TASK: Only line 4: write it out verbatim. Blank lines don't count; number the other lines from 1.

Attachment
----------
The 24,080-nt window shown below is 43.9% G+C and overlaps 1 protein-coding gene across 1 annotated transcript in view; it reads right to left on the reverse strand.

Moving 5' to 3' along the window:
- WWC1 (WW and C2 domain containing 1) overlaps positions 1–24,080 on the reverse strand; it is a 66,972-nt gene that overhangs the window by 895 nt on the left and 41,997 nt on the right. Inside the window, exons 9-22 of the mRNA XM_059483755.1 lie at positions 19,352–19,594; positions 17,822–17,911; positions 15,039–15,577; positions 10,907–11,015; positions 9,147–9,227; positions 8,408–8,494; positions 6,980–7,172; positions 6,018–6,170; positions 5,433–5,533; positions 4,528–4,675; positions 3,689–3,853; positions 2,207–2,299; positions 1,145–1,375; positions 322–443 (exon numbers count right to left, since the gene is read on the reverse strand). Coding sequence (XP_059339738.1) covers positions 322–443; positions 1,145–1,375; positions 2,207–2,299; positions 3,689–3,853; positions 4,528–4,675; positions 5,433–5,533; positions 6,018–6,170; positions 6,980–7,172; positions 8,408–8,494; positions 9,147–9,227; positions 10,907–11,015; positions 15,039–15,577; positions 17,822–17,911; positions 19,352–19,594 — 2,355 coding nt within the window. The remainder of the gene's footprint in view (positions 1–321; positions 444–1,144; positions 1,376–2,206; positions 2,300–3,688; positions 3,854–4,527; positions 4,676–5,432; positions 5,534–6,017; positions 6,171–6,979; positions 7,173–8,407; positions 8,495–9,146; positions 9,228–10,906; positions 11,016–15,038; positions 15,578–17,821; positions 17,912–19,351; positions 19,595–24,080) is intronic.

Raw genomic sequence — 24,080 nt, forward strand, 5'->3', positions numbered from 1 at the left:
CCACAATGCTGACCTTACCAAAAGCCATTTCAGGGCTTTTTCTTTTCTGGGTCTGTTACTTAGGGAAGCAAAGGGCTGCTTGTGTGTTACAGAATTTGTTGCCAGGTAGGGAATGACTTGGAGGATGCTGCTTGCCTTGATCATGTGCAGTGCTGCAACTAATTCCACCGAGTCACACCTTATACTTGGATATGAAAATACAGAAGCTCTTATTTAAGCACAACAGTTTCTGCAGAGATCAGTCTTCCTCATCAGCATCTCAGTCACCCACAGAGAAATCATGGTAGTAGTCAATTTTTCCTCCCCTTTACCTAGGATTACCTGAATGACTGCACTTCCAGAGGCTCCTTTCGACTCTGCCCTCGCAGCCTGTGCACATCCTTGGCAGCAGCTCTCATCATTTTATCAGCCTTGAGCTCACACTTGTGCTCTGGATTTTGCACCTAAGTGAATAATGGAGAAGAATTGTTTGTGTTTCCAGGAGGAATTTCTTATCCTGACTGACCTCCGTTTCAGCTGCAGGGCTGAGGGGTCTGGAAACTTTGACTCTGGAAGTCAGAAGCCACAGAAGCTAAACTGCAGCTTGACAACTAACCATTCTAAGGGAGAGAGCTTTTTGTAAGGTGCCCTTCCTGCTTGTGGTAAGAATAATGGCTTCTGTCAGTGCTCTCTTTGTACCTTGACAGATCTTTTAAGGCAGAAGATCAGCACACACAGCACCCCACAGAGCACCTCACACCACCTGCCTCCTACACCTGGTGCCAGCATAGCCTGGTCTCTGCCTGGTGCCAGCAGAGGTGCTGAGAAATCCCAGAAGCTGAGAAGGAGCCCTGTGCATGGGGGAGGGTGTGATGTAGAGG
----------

Raw genomic sequence — 24,080 nt, forward strand, 5'->3', positions numbered from 1 at the left: